Courtney Dow (USGA Photo)
The last two U.S. Women’s Mid-Amateur victors both won the championship in their maiden voyage. This year’s rookies want to keep the streak going, and Courtney Dow
, 25, of Frisco, Texas, made a statement on Saturday at Stonewall.
Playing in her first year of eligibility, the Texas A&M women’s golf alum bested the rest of the field by 5 shots. Carding a 7-under 64 on the tricky Pennsylvania layout known for its undulating greens, Dow shot the competitive course record on Stonewall’s North Course. The 64 was also the 18-hole stroke play record at the U.S. Women’s Mid-Amateur, besting a 66 by Jennifer Peng in 2021.
“I knew I had some good par 5’s at the end because I was starting on [hole] 10 today,” said Dow. “So if I could get through the first nine, I would have some scoring chances toward the end. I missed the fairway on both par 5s and ended up having to birdie them differently than I thought I might. I laid up to a good wedge number and was able to recover with good wedges in.”
With a 3-under on her first nine (Stonewall’s back), Dow really picked up the pace for her final eight holes. After a par on the par-4 1st hole, she carded five birdies, and no bogeys, over her final eight holes.
Dow, who got married in July, currently works in sports partnerships for Endeavor, with a focus on college football and Formula 1. Right after the Women’s Mid-Am, she will head to Gainesville, Fla., beginning a stretch of almost two straight months on the road for work.
“I love the mid-am attitude towards golf,” said Dow. “Everybody has jobs now, and nobody’s doing this every day, so it’s fun to play more relaxed with people that are just here for a good time, but still competitive and still have those same commonalities and same spirit. But we are all just in a different phase of life now.”
Taylor Ledwein, 25, of New Prague, Minn., also made the most of her debut in the championship. Jumping out to the early lead at Stonewall on Saturday with the low round of the morning wave, the 2022 Minnesota Women’s Mid-Amateur champion and 2023 runner-up fired a 2-under-par 69 early in Round 1 to set the pace at the 36th edition of the championship. Ledwein got off to a hot start, playing her first 11 holes in 4-under par.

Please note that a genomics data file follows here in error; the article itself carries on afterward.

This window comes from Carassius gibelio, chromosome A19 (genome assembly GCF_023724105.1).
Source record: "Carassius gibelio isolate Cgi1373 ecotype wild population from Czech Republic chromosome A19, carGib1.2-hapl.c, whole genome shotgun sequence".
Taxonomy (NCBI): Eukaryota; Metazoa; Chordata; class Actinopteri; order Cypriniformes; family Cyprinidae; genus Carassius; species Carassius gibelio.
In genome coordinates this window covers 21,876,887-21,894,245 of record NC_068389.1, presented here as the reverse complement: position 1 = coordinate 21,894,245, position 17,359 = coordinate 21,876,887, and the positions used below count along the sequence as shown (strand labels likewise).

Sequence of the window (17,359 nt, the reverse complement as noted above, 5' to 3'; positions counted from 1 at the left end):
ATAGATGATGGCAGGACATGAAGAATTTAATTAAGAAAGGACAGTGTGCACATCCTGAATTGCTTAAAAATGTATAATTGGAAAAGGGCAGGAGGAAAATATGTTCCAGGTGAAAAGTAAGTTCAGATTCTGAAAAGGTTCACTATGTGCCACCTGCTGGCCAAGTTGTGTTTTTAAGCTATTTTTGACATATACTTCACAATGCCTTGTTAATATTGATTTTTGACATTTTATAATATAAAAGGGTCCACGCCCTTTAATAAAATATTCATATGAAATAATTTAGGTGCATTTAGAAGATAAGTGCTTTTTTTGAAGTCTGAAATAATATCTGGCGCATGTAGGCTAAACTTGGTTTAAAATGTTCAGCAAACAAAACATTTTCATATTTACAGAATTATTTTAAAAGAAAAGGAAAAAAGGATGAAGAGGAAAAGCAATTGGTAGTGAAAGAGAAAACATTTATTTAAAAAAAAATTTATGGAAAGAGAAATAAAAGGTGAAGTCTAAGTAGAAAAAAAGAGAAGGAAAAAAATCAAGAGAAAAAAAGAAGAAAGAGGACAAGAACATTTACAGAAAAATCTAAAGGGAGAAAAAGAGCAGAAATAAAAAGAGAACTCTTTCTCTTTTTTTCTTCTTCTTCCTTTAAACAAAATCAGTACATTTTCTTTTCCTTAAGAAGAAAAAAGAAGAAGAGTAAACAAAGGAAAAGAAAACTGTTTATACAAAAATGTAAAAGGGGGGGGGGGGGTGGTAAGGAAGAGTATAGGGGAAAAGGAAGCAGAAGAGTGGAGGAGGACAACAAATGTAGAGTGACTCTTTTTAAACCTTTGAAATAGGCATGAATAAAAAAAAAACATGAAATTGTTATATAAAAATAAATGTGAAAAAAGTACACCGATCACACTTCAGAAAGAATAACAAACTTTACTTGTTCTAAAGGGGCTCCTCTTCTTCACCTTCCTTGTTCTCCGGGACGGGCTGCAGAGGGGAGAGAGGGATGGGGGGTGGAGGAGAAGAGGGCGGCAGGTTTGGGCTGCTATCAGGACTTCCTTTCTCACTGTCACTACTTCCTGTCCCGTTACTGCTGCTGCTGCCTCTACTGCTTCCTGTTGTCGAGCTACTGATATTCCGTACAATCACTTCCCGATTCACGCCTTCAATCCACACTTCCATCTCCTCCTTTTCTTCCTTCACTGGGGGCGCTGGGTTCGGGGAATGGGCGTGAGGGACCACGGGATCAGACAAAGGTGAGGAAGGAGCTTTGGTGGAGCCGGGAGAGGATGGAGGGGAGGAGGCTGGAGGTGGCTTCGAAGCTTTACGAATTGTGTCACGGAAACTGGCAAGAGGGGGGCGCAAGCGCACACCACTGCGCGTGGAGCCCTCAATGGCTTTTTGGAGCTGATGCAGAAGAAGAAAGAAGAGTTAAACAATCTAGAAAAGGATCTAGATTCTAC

“My putter saved me quite a bit,” said Ledwein. “I made some decent-length putts for par and then snuck a few birdie putts in there. On 17, I hit a very poor tee shot but ended up making a 12-footer to save par. Stuff like that saved me all day.”
Ledwein sits T2 after the first 18, alongside Jessica Spicer, 25, of Bahama, N.C., who had the highlight of the day with an eagle 2 on the par-4 371-yard tenth hole, holing an approach shot with a gap wedge from 94 yards.
Judith Kyrinis, the seventh oldest player in the field at 59 years old, comes in fresh off low amateur honors at the U.S. Senior Women’s Open at Waverley Country Club and continued her hot play.
“It was a pretty scary course in the practice rounds,” said Kyrinis, who shot a 1-under par 70 to sit T3. “The greens are very challenging. Sometimes when you come in with a little different expectation, you surprise yourself, but this course will come up and bite you in a hurry.”
ABOUT THE U.S. Women's Mid-Amateur
The U.S. Women's Mid-Amateur originated in
1987 to provide a national competitive arena
for amateurs 25 and older. Besides the age
restriction, the event is open to those with a
USGA Handicap Index of 9.4 or lower. It is
one of 14 national championships conducted
annually by the USGA, 10 of which are strictly
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